What debt cannot be discharged when filing for bankruptcy?. Even though filing for bankruptcy frees you from many debts, not all debts go away. These debts that will not go away even if you file for bankruptcy are known as non-dischargeable debt.
The objective of both Chapter 7 and Chapter 13 bankruptcy is to get a “discharge” of debts. If Filing For Bankruptcy and the bankruptcy court happens to discharge your debts in bankruptcy, it implies that you will no longer be held personally accountable for these debts. The debts that are mostly dischargeable are consumer debts like medical bills and credit card bills. On the other hand, certain debts are non-dischargeable, which means they cannot be wiped out through bankruptcy. These comprise debts that Congress has decided should not be discharged for public policy reasons.
Categories of Non-Dischargeable Debts
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Debts Never Discharged in Bankruptcy · Alimony and child support. · Certain unpaid taxes, such as tax liens. · Debts for willful and malicious injury to another
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Filing for Chapter 7 bankruptcy eliminates credit card debt, medical bills and unsecured loans; however, there are some debts that cannot be discharged. Those
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Debts dischargeable in chapter 13, but not in chapter 7, include debts for willful and malicious injury to property, debts incurred to pay non-dischargeable
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If you file a bankruptcy case under Chapter 7, not all debts are eliminated (or “discharged“) once the bankruptcy process is complete.
Non-dischargeable debt, is in 19 categories. What this means is that when you get a discharge of your consumer debts, creditors will still be able to collect these categories of debts. While some non-dischargeable debts are not subject to a hearing, other non-dischargeable debts will be discharged if a creditor does not challenge that they are dischargeable.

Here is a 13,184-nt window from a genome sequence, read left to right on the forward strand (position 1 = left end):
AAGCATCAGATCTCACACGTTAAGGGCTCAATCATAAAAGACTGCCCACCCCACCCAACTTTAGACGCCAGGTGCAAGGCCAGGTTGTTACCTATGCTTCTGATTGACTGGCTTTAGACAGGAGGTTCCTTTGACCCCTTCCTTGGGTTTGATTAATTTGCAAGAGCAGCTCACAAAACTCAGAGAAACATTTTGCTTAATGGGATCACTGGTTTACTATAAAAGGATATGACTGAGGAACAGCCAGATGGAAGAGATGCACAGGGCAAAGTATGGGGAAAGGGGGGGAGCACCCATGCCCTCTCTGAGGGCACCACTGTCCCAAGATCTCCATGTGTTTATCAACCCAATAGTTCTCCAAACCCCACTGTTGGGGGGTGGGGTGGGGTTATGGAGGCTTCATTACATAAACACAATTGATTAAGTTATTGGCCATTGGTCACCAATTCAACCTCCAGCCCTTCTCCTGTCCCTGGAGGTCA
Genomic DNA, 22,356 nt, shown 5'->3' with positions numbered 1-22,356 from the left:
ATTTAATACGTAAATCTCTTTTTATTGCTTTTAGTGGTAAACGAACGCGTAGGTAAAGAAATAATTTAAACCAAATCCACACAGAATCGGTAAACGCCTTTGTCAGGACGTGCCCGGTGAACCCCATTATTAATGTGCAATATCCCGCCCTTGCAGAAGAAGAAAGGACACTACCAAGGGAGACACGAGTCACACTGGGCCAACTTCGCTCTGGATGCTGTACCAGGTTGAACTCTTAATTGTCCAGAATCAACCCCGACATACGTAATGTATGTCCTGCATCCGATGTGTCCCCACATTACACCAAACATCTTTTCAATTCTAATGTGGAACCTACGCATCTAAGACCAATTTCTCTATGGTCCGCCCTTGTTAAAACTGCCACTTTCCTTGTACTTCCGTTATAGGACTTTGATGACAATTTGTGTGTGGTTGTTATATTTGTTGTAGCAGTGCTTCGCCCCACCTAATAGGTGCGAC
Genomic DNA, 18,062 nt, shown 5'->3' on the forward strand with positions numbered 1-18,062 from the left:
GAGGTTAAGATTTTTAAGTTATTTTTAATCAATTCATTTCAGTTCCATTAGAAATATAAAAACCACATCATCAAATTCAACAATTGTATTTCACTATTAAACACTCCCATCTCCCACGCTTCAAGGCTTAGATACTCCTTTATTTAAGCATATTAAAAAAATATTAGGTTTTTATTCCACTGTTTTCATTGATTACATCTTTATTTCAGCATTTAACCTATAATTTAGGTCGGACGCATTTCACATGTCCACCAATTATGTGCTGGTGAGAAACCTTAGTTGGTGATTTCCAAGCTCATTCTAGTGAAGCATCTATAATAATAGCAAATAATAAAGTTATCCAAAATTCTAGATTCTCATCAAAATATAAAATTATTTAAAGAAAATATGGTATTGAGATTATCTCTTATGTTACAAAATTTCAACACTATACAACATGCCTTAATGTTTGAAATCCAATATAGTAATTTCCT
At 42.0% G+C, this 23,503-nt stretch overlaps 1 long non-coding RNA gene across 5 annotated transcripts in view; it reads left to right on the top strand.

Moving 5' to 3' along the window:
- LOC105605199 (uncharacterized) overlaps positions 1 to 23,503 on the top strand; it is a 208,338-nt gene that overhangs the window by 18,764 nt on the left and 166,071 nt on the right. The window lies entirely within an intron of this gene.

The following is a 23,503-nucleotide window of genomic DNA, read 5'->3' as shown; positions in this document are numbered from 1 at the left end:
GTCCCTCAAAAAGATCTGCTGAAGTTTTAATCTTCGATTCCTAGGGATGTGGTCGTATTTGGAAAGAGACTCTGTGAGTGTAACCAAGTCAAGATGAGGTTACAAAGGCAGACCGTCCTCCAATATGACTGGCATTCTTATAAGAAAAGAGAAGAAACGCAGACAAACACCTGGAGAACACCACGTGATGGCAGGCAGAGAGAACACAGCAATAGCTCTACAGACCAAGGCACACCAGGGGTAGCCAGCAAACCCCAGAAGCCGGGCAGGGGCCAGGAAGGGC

Normally, you will have to show extraordinary circumstances, in order to get these debts discharged and they are generally non-dischargeable.
- Condo, cooperative housing fee debts.
- Secondly, Criminal restitution as well as other court fines or penalties.
- Thirdly, Attorney’s fees for child custody or support.
- Also, Debts you left off your bankruptcy petition, except the creditor actually knew of your filling.
- Various types of taxes.
- Child support or alimony.
- Fines or penalties that are owed to government agencies.
- Student loans.
- Personal injury debts as a result of a drunk driving accident.
- Lastly, Debt as a result of tax-advantaged retirement plans.
A creditor must challenge your discharge during the bankruptcy for it to be non-dischargeable. Then, the court will hold a hearing that allows both the bankruptcy filer. And the creditor to present their arguments. On the other hand, if the creditor fails to object. Or if the court disagrees with the creditor, the debt will be discharged. These include credit card purchases for luxury goods worth more than $650 in aggregate. That was made during the 90 days preceding the filing and are owed to a single creditor. Or obtained debts or those or debts that are obtained under false pretenses, and debts incurred as a result of willful and malicious injuries either to person or property.
Debts Difficult to Discharge in Bankruptcy
One of the most difficult debts to discharge in bankruptcy is student loans. You can only discharge this loan if you can demonstrate undue hardship to yourself or your dependents, like being unable to maintain a minimal standard of living. In some cases, a court may discharge part of your student debt but not all of it. Thus if student loan debt is your major reason for considering bankruptcy you have to do this. First, contact your loan servicer and see if it’s possible to negotiate a repayment plan that would work for you. If it is a federal student loan, several such plans are available.
Secondly, you cannot have income tax debts discharged without an exemption. This can only be obtained by the bankruptcy court and explaining you deserve relief. Therefore, if you have income tax debts that you cannot repay, it may be best for you to consult with a tax attorney, even before you file for bankruptcy, to discuss your options.
When it comes to federal taxes, which offers several options for people who are unable to pay what they owe. One of which is an offer in compromise, where the IRS agrees to accept a lesser amount. The IRS may also arrange for a payment plan, which enables you to pay your taxes over a period of time.
In summary, it is worth mentioning that your creditors also have some powers to stop certain debts from being discharged. They can also ask the court for relief from the automatic stay, which prevents them from pursuing collection activity. Thus, before you file for bankruptcy, weigh your options right and get acquainted with the kind of discharge you are looking for and what applies.